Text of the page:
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Neither Positive nor Negative but Balanced Voting

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Around June of 2014, I published a series of short articles on Op Ed News called Balanced Voting. I coined the term balanced

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in this context after briefly considering the term negative but rejecting it as not appropriate; after all, I defined a balanced voting system as any voting system that gives voters an equal opportunity to vote for or against any particular candidate; balance does not come simply from allowing a negative vote but by allowing equal (balanced) opportunity to express a negative or positive attitude towards a candidate. In a balanced voting system, the votes of two voters who feel exactly the opposite about the candidates will simply cancel one another.

It is worth mentioning that our familiar plurality voting system actually is a balanced voting system but only so long as it is restricted to just two candidates -- an often impractical restriction but one that has long been recognized a way to rationalize our system of voting and to avoid the spoiler effect.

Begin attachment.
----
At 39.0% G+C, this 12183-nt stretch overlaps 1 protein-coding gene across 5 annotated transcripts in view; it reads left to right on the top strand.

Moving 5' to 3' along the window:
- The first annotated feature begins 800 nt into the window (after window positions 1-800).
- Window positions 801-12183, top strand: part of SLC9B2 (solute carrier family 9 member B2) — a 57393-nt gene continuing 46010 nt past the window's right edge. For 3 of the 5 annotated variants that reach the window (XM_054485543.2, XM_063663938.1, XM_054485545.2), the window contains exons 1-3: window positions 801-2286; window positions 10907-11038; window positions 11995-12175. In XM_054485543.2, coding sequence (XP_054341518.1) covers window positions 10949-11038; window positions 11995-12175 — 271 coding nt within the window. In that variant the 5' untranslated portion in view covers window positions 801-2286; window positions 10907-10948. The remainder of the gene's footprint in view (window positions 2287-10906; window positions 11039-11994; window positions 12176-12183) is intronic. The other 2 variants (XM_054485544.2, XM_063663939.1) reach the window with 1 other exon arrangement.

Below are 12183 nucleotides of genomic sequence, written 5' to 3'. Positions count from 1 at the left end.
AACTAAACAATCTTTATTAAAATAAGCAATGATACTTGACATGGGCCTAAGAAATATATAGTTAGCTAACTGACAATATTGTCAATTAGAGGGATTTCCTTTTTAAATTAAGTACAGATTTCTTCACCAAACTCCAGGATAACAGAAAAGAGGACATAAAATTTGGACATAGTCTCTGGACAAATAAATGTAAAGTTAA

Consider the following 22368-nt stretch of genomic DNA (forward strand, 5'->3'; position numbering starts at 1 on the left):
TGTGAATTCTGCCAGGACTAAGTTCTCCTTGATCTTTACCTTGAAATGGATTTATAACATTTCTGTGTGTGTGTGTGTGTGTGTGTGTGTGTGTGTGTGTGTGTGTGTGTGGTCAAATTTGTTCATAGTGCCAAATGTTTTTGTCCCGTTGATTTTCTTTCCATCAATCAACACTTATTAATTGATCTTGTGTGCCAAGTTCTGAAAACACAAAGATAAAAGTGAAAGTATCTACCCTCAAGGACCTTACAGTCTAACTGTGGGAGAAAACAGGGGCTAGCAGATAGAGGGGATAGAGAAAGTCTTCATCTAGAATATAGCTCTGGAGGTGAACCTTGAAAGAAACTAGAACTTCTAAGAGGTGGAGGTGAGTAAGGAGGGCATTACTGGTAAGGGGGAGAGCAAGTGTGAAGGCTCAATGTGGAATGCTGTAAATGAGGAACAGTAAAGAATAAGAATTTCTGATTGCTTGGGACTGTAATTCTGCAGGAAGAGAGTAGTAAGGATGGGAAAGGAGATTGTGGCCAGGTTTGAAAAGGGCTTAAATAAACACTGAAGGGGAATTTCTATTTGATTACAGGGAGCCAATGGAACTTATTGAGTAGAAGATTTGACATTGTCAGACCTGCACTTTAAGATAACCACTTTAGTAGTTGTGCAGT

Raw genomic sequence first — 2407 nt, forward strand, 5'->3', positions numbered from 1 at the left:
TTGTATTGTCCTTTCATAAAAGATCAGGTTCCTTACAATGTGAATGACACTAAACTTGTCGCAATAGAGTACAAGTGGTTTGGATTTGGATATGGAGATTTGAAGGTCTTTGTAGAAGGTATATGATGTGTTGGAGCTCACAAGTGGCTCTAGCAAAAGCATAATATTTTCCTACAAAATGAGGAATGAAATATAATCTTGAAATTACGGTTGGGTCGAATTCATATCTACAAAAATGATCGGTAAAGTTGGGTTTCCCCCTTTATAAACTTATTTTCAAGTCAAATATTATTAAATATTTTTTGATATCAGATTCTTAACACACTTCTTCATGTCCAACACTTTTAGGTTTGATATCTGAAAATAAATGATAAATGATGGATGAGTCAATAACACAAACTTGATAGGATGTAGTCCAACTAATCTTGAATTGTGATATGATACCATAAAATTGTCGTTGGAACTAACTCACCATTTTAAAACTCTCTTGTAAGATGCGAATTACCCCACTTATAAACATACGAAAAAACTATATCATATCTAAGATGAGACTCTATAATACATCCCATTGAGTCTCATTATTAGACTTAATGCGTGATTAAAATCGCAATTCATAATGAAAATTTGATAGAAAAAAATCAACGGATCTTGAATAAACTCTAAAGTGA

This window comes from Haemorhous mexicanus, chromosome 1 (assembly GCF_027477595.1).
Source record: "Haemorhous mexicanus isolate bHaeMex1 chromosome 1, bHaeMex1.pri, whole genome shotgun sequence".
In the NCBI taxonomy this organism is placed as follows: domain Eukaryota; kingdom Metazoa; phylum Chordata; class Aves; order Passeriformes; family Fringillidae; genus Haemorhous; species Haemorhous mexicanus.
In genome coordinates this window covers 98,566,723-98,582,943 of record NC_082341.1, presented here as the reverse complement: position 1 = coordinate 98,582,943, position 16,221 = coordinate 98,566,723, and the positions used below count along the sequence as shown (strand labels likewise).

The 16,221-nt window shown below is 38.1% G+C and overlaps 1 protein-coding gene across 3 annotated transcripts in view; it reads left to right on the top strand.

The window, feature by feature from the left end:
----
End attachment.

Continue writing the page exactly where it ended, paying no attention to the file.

As an example to stimulate some thinking about the notion of balanced voting, consider about the following situation. Suppose an election is held between three candidates. 49.01% of the voters would choose candidate D as their first choice but are strongly opposed to candidate R. Another 49% of the voters would choose candidate R as their first choice but are strongly opposed to candidate D. But also running is candidate C who is the first choice of very few voters but nonetheless is the second choice of nearly all of the voters. Now who do you think should be elected? With any balanced voting system it would likely be candidate C, the one judged acceptable to virtually all of the voters. By its measure, C is the consensus candidate, a much better choice than having a candidate win who is detested by nearly half of the voters.